Clothing Notes MyBodyModel

Clothing Notes: Style Queue News


Local businesses, talented makers, and specialized products offer new ways to support our economy and sustainable fashion. Presented by Style Queue, Clothing Notes provides some noteworthy updates on shopping in the Seacoast.

Flowfold crossbody bag


Flowfold, an adventure gear company based in Maine, is now offering a crossbody bag for women called Muse. Flowfold products are generally geared toward outdoor enthusiasts, but “everyday adventures don’t necessarily need to be at the top of a mountain or on a lakeside,” said James Morin, COO and president of sales. The new bag is targeted at a growing customer base that is looking for something versatile enough for a city stroll or a hike to the local brewery. Flowfold products are designed and made in the USA. 






MyBodyModel’s Kickstarter success


Erica Schmitz, founder of MyBodyModel, has reason to celebrate. She recently ran a successful Kickstarter campaign for her small Portland, Maine-based company. The company provides fashion sketch templates (croquis) to match actual body measurements. This allows sewers to sketch designs on a body shape that matches their own. The original Kickstarter goal was $20,000, but the Maine Technology Institute offered to match up to $25,000. In 23 days, the campaign raised $26,867. It’s a big step forward for the body-positive movement and sustainable style.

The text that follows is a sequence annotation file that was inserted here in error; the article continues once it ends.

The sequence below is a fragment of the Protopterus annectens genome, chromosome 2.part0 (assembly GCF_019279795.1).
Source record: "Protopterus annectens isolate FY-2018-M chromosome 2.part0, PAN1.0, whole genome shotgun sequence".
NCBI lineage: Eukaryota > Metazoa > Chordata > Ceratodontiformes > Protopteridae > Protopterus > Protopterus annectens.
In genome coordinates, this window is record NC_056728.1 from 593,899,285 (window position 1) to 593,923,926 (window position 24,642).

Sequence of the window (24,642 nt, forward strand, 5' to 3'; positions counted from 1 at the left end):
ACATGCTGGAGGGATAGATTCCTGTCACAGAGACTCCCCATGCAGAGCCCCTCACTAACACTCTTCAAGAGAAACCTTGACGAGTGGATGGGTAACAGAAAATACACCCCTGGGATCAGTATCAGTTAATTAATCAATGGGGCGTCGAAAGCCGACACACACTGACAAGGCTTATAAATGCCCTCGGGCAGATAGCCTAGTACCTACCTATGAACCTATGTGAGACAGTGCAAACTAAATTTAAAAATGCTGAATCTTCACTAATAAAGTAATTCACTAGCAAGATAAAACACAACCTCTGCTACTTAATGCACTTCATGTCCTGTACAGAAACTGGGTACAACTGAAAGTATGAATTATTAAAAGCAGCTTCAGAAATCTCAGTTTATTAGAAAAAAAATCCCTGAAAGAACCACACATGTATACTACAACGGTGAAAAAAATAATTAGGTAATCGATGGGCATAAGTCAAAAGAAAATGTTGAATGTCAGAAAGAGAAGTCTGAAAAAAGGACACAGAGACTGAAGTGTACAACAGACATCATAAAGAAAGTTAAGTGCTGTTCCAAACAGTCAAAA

Waddy Toots clothing

Waddy TootsKeep your eyes on Waddy Toots, a new online business operated out of Dover by Seacoast native Hallie Thompson. Waddy Toots offers quality and stylish clothing for women and children. “It can be hard for moms to shop for clothing with kids in tow,” Thompson said. “I want to offer women an easy online shopping and returns experience.” Thompson is choosy in her offerings, focusing on clothing made by independent designers (often moms) or by women’s cooperatives from places as far flung as Guadalajara and Romania. 

RE/DONE jeans

Re/DoneL.A.-based company RE/DONE collects a warehouse full of vintage jeans, takes them apart at the seams, and then reconstructs them into modern styles, like High Rise and Relaxed Fit. According to their website, the production of one pair of RE/DONE jeans uses only about 50 gallons of water. “This stands in stark contrast to the 2,500 gallons of water it takes to produce a brand new pair of jeans,” the company says. Although the pants are designed and manufactured in Los Angeles, they are sold in shops all over the world — including at Onyx Boutique in downtown Portsmouth. The success of this brand has potential to inspire more designers to think secondhand first. 

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